People filled the streets, slipping in and out of shops and taverns, laughing and stopping to chat at corners or cursing and plowing through the crowds. No Riders roamed the street they were on, thankfully, though a line of the Pearl Guard marched past, their enameled armor almost a match for the roads they patrolled. Noah instantly took the lead, standing out with his hat yet somehow blending in with his vibrant coat and arrogant walk; men and women in thigh-length coats all strode along just as self-importantly, as did those encrusted in embroidery from neck to ankle. He wove a way through the crowds, often jostling people, yet he somehow smoothed over a dozen arguments with flowery apologies and profuse bowing.
To Link, there was no rhyme or reason to the layout of the streets, but Noah navigated them with familiar ease, passing over bridges and turning corners without a trace of hesitation. Each building, though distinct and unique, blended in with those around it, and because each was so different, Link could not keep them straight. But Noah continued on unerringly, past fountains worked into leaping fish or birds taking flight or exotic shells, past manors with broad balconies, past colorful markets packed with shoppers. Finally, after skirting a statue of some woman in the tattered remnants of a gown, astride a rearing horse and pointing a bloody sword forward, he said, “This is
Winging Bluebird Street.”
There was absolutely nothing to differentiate this street from the others. However, as Link passed some houses, he noticed a small bird wrought out of silver and painted blue attached to each front door, seeming about to take flight. Wondering if every street had something like that, he followed Noah. The Karradaini strutted through the people traversing the city, then halted in front of a three-story home with a pale red roof, a graceful balcony hanging over the street. Beside the bluebird, this house bore a dragon on the door, green with red underbelly and wings.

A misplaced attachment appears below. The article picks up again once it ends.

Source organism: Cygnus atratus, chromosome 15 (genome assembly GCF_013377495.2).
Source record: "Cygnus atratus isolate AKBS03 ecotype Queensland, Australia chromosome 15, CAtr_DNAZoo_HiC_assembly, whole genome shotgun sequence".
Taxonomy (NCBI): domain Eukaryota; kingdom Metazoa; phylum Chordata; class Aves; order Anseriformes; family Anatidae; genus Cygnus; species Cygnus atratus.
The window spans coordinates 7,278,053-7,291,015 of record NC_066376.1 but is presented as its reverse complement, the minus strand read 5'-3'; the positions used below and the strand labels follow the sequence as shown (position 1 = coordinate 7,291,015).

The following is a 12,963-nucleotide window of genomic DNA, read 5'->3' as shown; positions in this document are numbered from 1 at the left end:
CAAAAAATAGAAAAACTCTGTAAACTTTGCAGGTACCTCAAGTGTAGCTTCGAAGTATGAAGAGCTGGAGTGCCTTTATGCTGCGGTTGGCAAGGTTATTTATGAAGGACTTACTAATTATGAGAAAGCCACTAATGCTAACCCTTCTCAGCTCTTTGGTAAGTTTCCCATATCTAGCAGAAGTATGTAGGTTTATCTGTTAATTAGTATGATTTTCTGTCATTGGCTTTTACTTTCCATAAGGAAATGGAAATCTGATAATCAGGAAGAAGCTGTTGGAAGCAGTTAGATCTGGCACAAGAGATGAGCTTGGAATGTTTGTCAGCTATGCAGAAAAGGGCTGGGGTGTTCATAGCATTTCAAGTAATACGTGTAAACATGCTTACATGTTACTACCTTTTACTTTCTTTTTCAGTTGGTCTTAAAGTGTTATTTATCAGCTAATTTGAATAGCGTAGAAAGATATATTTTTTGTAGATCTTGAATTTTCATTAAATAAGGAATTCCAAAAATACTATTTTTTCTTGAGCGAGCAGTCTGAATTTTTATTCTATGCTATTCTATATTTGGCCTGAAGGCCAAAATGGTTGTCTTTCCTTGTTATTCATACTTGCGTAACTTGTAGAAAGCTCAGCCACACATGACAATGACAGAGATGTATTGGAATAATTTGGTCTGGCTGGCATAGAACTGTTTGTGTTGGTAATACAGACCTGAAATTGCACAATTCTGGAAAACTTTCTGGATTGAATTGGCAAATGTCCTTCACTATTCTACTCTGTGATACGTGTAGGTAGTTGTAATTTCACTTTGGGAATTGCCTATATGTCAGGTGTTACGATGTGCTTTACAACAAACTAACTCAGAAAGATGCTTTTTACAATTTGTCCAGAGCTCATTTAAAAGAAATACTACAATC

Suddenly, the door opened, and Aphelandra Mudora stood in the doorway, her slender stature impressive as light from further inside framed her, transforming stray wisps of hair into a yellow halo. Her dark eyes fastened on Link, and then she urged, “Come in, come in, my father wishes to meet you.”
Hesitantly, he stepped over the threshold, into a room paneled with pale wood and carpeted in light green with bright flowers. A chandelier holding cut and smoothed pieces of crystal shed a warm light, revealing a small table of straight lines holding a white vase painted with a sunrise, and further down the hall, another door stood open, offering glimpses into a room of pale yellow walls and rugs patterned in green and red and blue.
“Nice home,” Noah complimented, breaking the silence that lay heavy upon the place.
Aphelandra glanced back at him. “Yes, my father and I find it quite comfortable. This way.” She glided forward, the hem of her robes swishing over the floor as she entered the next room.
Link followed, taking in the plush armchairs and bookshelves laden with thick volumes at a glance, though his gaze lingered a moment longer on what appeared to be an altar of white stone, topped with a golden statuette of Mother Tala balanced on her tail. As the young priestess gestured to a chair, he sank into it, Noah taking the one to his right. “I will just get my father,” she said coolly, then added, “And take off that ridiculous hat.” With that, she whirled away and disappeared through another door.